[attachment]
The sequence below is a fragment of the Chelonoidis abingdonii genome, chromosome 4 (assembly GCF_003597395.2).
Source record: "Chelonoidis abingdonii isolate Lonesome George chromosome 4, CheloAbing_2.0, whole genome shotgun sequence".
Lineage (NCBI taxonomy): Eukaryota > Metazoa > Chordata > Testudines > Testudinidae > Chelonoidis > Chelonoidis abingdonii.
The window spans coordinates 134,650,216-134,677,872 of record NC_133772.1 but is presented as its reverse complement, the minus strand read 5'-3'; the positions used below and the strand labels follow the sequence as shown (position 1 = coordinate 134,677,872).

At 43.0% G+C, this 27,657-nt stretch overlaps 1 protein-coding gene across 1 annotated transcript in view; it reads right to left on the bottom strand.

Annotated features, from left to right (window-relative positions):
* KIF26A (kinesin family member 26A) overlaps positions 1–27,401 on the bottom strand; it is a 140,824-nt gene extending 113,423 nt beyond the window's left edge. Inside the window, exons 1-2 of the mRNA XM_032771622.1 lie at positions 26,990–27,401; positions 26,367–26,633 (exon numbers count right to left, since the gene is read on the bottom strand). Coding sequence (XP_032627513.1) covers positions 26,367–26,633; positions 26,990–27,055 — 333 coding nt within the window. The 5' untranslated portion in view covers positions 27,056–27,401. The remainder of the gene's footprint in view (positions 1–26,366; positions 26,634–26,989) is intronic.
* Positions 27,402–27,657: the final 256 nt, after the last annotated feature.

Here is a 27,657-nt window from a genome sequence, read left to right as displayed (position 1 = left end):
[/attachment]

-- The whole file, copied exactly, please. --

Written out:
The sequence below is a fragment of the Chelonoidis abingdonii genome, chromosome 4 (assembly GCF_003597395.2).
Source record: "Chelonoidis abingdonii isolate Lonesome George chromosome 4, CheloAbing_2.0, whole genome shotgun sequence".
Lineage (NCBI taxonomy): Eukaryota > Metazoa > Chordata > Testudines > Testudinidae > Chelonoidis > Chelonoidis abingdonii.
The window spans coordinates 134,650,216-134,677,872 of record NC_133772.1 but is presented as its reverse complement, the minus strand read 5'-3'; the positions used below and the strand labels follow the sequence as shown (position 1 = coordinate 134,677,872).

At 43.0% G+C, this 27,657-nt stretch overlaps 1 protein-coding gene across 1 annotated transcript in view; it reads right to left on the bottom strand.

Annotated features, from left to right (window-relative positions):
* KIF26A (kinesin family member 26A) overlaps positions 1–27,401 on the bottom strand; it is a 140,824-nt gene extending 113,423 nt beyond the window's left edge. Inside the window, exons 1-2 of the mRNA XM_032771622.1 lie at positions 26,990–27,401; positions 26,367–26,633 (exon numbers count right to left, since the gene is read on the bottom strand). Coding sequence (XP_032627513.1) covers positions 26,367–26,633; positions 26,990–27,055 — 333 coding nt within the window. The 5' untranslated portion in view covers positions 27,056–27,401. The remainder of the gene's footprint in view (positions 1–26,366; positions 26,634–26,989) is intronic.
* Positions 27,402–27,657: the final 256 nt, after the last annotated feature.

Here is a 27,657-nt window from a genome sequence, read left to right as displayed (position 1 = left end):